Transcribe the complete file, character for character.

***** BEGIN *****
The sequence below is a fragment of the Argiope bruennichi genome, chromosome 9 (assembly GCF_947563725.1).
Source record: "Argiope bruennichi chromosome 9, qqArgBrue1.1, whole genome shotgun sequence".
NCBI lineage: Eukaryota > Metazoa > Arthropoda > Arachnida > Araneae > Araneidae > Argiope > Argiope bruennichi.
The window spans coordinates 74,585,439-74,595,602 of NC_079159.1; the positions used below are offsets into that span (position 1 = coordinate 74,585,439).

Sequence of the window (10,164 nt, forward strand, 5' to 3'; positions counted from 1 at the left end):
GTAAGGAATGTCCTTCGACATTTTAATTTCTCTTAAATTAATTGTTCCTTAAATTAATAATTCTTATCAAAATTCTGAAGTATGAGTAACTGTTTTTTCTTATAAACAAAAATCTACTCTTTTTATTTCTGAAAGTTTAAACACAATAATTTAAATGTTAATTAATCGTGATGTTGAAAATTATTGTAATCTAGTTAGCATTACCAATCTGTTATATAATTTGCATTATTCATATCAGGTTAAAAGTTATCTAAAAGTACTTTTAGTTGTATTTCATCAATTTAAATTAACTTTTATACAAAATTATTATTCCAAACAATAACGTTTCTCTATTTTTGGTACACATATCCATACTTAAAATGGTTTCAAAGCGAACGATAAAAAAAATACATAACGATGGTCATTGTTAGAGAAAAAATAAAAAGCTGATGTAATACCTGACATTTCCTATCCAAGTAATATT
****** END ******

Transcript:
The sequence below is a fragment of the Argiope bruennichi genome, chromosome 9 (assembly GCF_947563725.1).
Source record: "Argiope bruennichi chromosome 9, qqArgBrue1.1, whole genome shotgun sequence".
NCBI lineage: Eukaryota > Metazoa > Arthropoda > Arachnida > Araneae > Araneidae > Argiope > Argiope bruennichi.
The window spans coordinates 74,585,439-74,595,602 of NC_079159.1; the positions used below are offsets into that span (position 1 = coordinate 74,585,439).

Sequence of the window (10,164 nt, forward strand, 5' to 3'; positions counted from 1 at the left end):
GTAAGGAATGTCCTTCGACATTTTAATTTCTCTTAAATTAATTGTTCCTTAAATTAATAATTCTTATCAAAATTCTGAAGTATGAGTAACTGTTTTTTCTTATAAACAAAAATCTACTCTTTTTATTTCTGAAAGTTTAAACACAATAATTTAAATGTTAATTAATCGTGATGTTGAAAATTATTGTAATCTAGTTAGCATTACCAATCTGTTATATAATTTGCATTATTCATATCAGGTTAAAAGTTATCTAAAAGTACTTTTAGTTGTATTTCATCAATTTAAATTAACTTTTATACAAAATTATTATTCCAAACAATAACGTTTCTCTATTTTTGGTACACATATCCATACTTAAAATGGTTTCAAAGCGAACGATAAAAAAAATACATAACGATGGTCATTGTTAGAGAAAAAATAAAAAGCTGATGTAATACCTGACATTTCCTATCCAAGTAATATT